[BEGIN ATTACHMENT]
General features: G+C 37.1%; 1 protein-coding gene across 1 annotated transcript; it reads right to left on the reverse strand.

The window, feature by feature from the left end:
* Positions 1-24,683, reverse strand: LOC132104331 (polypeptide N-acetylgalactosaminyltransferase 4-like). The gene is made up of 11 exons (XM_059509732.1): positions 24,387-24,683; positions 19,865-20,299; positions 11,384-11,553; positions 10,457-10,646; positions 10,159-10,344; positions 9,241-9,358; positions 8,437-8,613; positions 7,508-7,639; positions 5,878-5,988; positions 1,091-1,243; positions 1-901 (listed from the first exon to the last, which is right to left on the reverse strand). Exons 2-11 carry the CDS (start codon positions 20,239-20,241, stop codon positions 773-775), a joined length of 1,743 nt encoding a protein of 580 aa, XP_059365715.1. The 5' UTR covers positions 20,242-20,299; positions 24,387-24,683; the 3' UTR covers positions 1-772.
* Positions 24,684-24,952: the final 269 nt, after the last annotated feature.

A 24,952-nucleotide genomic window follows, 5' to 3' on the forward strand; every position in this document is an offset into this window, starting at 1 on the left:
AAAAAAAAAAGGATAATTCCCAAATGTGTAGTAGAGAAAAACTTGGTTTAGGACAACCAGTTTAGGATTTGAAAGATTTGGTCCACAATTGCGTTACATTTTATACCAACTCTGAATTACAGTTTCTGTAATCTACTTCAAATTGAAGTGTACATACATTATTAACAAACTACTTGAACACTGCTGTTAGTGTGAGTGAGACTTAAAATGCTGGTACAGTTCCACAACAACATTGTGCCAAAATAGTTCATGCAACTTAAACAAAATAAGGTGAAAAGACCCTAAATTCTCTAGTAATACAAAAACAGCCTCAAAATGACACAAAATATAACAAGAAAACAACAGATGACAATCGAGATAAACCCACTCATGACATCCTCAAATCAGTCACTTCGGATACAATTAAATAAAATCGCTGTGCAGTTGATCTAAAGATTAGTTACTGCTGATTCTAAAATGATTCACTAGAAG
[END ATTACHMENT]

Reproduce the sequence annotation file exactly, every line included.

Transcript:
General features: G+C 37.1%; 1 protein-coding gene across 1 annotated transcript; it reads right to left on the reverse strand.

The window, feature by feature from the left end:
* Positions 1-24,683, reverse strand: LOC132104331 (polypeptide N-acetylgalactosaminyltransferase 4-like). The gene is made up of 11 exons (XM_059509732.1): positions 24,387-24,683; positions 19,865-20,299; positions 11,384-11,553; positions 10,457-10,646; positions 10,159-10,344; positions 9,241-9,358; positions 8,437-8,613; positions 7,508-7,639; positions 5,878-5,988; positions 1,091-1,243; positions 1-901 (listed from the first exon to the last, which is right to left on the reverse strand). Exons 2-11 carry the CDS (start codon positions 20,239-20,241, stop codon positions 773-775), a joined length of 1,743 nt encoding a protein of 580 aa, XP_059365715.1. The 5' UTR covers positions 20,242-20,299; positions 24,387-24,683; the 3' UTR covers positions 1-772.
* Positions 24,684-24,952: the final 269 nt, after the last annotated feature.

A 24,952-nucleotide genomic window follows, 5' to 3' on the forward strand; every position in this document is an offset into this window, starting at 1 on the left:
AAAAAAAAAAGGATAATTCCCAAATGTGTAGTAGAGAAAAACTTGGTTTAGGACAACCAGTTTAGGATTTGAAAGATTTGGTCCACAATTGCGTTACATTTTATACCAACTCTGAATTACAGTTTCTGTAATCTACTTCAAATTGAAGTGTACATACATTATTAACAAACTACTTGAACACTGCTGTTAGTGTGAGTGAGACTTAAAATGCTGGTACAGTTCCACAACAACATTGTGCCAAAATAGTTCATGCAACTTAAACAAAATAAGGTGAAAAGACCCTAAATTCTCTAGTAATACAAAAACAGCCTCAAAATGACACAAAATATAACAAGAAAACAACAGATGACAATCGAGATAAACCCACTCATGACATCCTCAAATCAGTCACTTCGGATACAATTAAATAAAATCGCTGTGCAGTTGATCTAAAGATTAGTTACTGCTGATTCTAAAATGATTCACTAGAAG